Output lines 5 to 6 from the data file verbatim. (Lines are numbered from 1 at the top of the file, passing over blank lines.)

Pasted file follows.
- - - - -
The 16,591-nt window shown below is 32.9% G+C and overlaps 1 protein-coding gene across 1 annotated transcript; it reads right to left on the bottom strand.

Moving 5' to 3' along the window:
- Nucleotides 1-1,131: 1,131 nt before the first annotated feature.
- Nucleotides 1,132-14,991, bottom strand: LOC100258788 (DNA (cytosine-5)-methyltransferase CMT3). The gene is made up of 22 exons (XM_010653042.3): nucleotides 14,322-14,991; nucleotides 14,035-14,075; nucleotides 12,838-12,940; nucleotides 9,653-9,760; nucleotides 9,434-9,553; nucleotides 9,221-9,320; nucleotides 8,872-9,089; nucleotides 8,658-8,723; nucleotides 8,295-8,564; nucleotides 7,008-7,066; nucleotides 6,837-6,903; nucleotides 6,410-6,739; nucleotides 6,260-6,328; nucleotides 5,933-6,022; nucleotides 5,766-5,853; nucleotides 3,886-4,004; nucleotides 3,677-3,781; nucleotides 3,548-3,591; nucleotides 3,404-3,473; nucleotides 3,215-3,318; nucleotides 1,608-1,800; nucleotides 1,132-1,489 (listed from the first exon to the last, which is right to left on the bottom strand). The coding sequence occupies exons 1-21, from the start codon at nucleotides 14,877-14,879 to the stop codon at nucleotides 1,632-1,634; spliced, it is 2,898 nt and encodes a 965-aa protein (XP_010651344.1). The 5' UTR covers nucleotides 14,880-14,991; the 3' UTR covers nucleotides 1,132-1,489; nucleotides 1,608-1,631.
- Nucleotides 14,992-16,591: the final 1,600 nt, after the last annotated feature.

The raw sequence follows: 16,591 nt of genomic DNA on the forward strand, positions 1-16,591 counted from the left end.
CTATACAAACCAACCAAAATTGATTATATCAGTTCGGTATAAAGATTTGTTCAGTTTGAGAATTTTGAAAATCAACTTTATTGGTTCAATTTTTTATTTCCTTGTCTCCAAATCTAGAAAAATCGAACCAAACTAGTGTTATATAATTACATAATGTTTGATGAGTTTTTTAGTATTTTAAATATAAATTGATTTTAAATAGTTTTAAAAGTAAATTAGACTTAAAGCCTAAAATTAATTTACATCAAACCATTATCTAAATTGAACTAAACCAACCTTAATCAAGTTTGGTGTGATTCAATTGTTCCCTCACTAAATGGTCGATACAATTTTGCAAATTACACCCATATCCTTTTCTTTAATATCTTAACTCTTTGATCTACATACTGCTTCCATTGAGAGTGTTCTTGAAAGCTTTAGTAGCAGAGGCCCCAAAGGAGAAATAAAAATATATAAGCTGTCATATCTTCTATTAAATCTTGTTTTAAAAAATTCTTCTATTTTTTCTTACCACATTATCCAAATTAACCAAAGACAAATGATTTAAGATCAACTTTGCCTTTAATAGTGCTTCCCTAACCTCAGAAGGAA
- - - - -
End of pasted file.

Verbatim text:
- Nucleotides 14,992-16,591: the final 1,600 nt, after the last annotated feature.

The raw sequence follows: 16,591 nt of genomic DNA on the forward strand, positions 1-16,591 counted from the left end.